Dozens of workers who lost their pensions when their companies went bust once again turned up to attend a naked protest at the Labour Party Conference this week. It was the fifth year in a row that they had dusted off their "stripped of our pensions" banner, to show their frustration and disappointment at the Treasury's refusal to provide adequate compensation for them.
The victims of this scandal already had plenty to be angry about. Many were told by the Government that their pension schemes were totally safe – and so didn't worry about putting money into their plans, even as their companies ran into trouble. It was only when their employers went bust that they discovered that there were in fact no Government guarantees at all.
Last year, the parliamentary ombudsman ruled that the Government was guilty of maladministration and recommended that it pay compensation to the victims. And months later, the High Court upheld much of the report's conclusions. Yet the compensation scheme that is in place remains woefully inadequate, and is still only reaching a small proportion of those who have been affected. Many have already died, without ever receiving a penny of the pension they spent their lifetime saving for.
After years of refusing to improve the Financial Assistance Scheme (FAS), the rhetoric did appear to change when Peter Hain took over as Secretary of State for Work and Pensions a few months ago. He claimed that he wanted to enhance the terms of the FAS, and speed up payments – yet three months on from his appointment, nothing has changed.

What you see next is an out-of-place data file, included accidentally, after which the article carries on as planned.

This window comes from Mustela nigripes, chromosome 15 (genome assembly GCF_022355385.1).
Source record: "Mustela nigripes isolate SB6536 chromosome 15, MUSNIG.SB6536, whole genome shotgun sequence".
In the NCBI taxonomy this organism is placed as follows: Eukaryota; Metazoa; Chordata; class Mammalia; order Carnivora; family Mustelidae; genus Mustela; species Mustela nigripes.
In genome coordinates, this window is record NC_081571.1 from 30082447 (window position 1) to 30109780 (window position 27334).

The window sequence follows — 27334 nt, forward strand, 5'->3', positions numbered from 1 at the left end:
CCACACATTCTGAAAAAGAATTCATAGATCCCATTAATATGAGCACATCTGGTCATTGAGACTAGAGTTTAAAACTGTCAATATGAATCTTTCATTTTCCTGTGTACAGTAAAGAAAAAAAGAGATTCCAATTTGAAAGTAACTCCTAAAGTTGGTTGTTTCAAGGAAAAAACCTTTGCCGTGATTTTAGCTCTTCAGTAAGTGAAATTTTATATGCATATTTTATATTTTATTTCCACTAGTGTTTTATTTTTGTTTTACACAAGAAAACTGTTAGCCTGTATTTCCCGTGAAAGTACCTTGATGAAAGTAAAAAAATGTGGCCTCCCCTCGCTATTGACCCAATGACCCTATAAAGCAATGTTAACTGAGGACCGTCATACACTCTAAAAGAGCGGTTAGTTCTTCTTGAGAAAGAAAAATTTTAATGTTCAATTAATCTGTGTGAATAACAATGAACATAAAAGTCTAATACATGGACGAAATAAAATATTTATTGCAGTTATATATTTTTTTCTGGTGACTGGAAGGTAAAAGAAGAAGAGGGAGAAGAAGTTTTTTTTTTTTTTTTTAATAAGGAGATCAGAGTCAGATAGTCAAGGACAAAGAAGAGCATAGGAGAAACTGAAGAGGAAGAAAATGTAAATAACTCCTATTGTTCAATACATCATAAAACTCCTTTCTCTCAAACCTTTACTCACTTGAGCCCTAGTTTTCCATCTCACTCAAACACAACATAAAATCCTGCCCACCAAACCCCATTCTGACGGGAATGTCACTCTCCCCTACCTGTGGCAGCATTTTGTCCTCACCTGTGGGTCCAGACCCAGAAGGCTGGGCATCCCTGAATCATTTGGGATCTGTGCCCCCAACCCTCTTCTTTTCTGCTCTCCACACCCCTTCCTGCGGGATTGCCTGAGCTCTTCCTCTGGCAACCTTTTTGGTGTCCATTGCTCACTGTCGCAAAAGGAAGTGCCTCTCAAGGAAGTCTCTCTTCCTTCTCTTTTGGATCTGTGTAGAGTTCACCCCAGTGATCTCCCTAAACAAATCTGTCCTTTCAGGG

Furthermore, the events of the last fortnight have illustrated just how easy it would have been for the Government to provide adequate support if it had wanted to.
The Chancellor, Alistair Darling, barely hesitated before volunteering to underwrite the entire banking sector last week – ensuring that thousands of Northern Rock savers (and those at other smaller banks which were potentially at risk) did not lose a penny of their savings. Yet customers of Northern Rock were never told by the Government that their money was safe when they opened their account. The victims of the occupational pensions crisis, however, were given such assurances – and yet the Treasury has failed to refund most of them their lost money – years after their schemes went bust.
The Financial Assistance Scheme only pays 80 per cent of their lost pensions, up to a maximum of £12,000 a year, has no inflation proofing, and excludes many of the affected schemes.
When challenged by the ombudsman and opposition parties to step up and provide proper compensation, it continually said it simply couldn't be expected to underwrite the mistakes of the private sector. Yet that's exactly what it did with Northern Rock last week.
Although things may be moving in the right direction, loose promises are worth nothing to those who are being forced to work well into their retirement, or who are in ill health and without their hard-earned savings. Every day that the Government drags its feet is another day of misery for the thousands of people affected by this scandal.
The cost of providing an emergency fund in order to help those who are most at need would be minimal – and much of it could easily be recuperated at a later date by pooling the assets of all the schemes that have been affected and managing them, rather than forcing them to buy annuities.
If Gordon Brown does call a snap general election this autumn, I hope that voters remember how cold-hearted he has been over the occupational pensions scandal. Many of those who have been affected are loyal, lifelong Labour supporters, who have been utterly deserted by the Government in their hour of need.